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The Power of Potatoes: Positively Nutritious
America’s favorite vegetable is not only fat- and cholesterol-free, it is also high in vitamin C and potassium, and is an excellent source of fiber with the skin on.
In addition to being nutritious and delicious, potatoes are versatile. Potatoes can star at the center of the plate with beef, chicken or fish, or on their own as an easy vegetarian meal. Or, mash, bake potatoes for a tasty side dish. Leave the skins on your spuds for an extra nutritional boost since a wealth of vitamins, minerals and fiber are found in the peel.
Potatoes with skin are an excellent source of potassium, which is great for cardiovascular health. In fact, potatoes qualify for a health claim approved by the U.S. Food and Drug Administration, which states: Diets containing foods that are a good source of potassium and that are low in sodium may reduce the risk of high blood pressure and stroke. Just one potato offers 21 percent of the Daily Value for potassium. Potassium also helps retain calcium, which is important to build strong bones.
For vitamin C, don''t just think oranges -- think potatoes! Potatoes are one of the leading sources of vitamin C. This vitamin is a potent antioxidant that helps stabilize free radicals, which may prevent cellular damage. Vitamin C also produces the collagen that helps hold bone tissue together.
One medium potato (5.3 ounces) with skin contains three grams, or 12 percent of the recommended daily intake for fiber. Preliminary studies show that fiber is beneficial for a healthy digestive system and may help reduce the risk of some cancers and possibly heart disease. According to researchers at Pennsylvania State University, consuming adequate fiber and water helps increase satiety between meals.
Antioxidants protect key cell components by neutralizing the damaging effects of “free radicals,” natural byproducts of cell metabolism. Free radicals travel through cells, disrupting the structure of other molecules, causing cellular damage. Such cell damage is believed to contribute to aging and various health problems.
- Potatoes contain glutathione, an antioxidant that may possibly help protect against some cancers. Per serving, potatoes, along with avocadoes, asparagus, squash, okra, cauliflower, broccoli and raw tomatoes, have the highest glutathione content compared to other vegetables.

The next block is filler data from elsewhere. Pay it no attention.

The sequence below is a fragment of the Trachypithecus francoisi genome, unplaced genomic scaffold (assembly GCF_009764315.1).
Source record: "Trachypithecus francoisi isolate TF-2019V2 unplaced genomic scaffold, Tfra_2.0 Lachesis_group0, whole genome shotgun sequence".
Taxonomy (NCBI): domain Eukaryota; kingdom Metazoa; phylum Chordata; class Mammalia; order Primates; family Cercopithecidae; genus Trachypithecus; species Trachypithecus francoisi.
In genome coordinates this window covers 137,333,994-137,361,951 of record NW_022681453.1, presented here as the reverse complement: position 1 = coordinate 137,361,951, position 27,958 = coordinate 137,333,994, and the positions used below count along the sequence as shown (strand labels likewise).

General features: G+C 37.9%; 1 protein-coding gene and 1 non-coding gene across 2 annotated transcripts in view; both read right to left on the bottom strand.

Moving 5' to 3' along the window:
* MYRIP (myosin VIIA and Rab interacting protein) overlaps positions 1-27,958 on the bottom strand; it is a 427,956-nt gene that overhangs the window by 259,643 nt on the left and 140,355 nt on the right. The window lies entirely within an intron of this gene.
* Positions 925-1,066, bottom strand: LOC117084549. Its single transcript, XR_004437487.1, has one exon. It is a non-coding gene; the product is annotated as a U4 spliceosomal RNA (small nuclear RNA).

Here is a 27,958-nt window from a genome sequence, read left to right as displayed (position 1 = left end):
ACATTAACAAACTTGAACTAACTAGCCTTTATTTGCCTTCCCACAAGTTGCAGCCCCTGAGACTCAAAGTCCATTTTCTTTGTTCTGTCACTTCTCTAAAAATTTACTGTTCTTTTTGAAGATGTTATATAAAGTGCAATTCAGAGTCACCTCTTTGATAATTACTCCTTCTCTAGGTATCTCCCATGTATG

- In a study comparing the overall antioxidant activity of potatoes, bell peppers, carrots, onions and broccoli, potatoes ranked second highest after broccoli.
Carbohydrates -- The Meat and Potatoes of Healthful Eating
Foods that contain complex carbohydrates are the main source of energy for the body. Although some advocates of high-protein, low-carbohydrate diets recommend cutting back on or eliminating carbohydrate-containing foods such as potatoes, carrots and dried fruit, many nutrition experts believe that high-protein, low-carbohydrate diets are potentially unhealthy and are not beneficial for maintaining long-term weight loss. Because these diets tend to be high in saturated fats and low in fruits, vegetables and grains, they may increase the risk for heart disease and some cancers.
The Glycemic Index (GI)
The Glycemic Index (GI) is a system that assigns a number to foods, particularly carbohydrates such as bread, pasta and potatoes, based on their ability to increase blood glucose. The higher the GI, the more the food''s ability to raise blood glucose levels. Several studies have examined the effects of the GI on appetite, but to date there have been no well-controlled, long-term human studies to examine the effects of GI on body weight regulation. In addition, there is no conclusive evidence that eating high GI foods will lead to obesity.
The practicality of the GI of individual foods in diet planning is controversial because combinations of foods can alter the total GI of a meal. In the case of potatoes, for example, common toppings such as cheese, broccoli, butter, vinegar, or salsa may lower the combined GI.
Some of the foods that score high on the GI such as potatoes, also score high on the satiety index (SI). The higher the SI of a food, the more satisfied a person is between meals. More research is needed before health and nutrition professionals will recommend using the GI as a tool to help plan meals and snacks.
As always, it is recommended that you talk with your doctor or registered dietitian before starting any new diet or meal plan.
This fact sheet is sponsored by the United States Potato Board. The contents have been reviewed by the American Dietetic Association’s Fact Sheet Review Board. The appearance of this information does not constitute an endorsement by ADA of the sponsor''s products or services. This fact sheet was prepared for the general public. Questions regarding its content and use should be directed to a dietetics professional. This fact sheet expires 9/1/2005.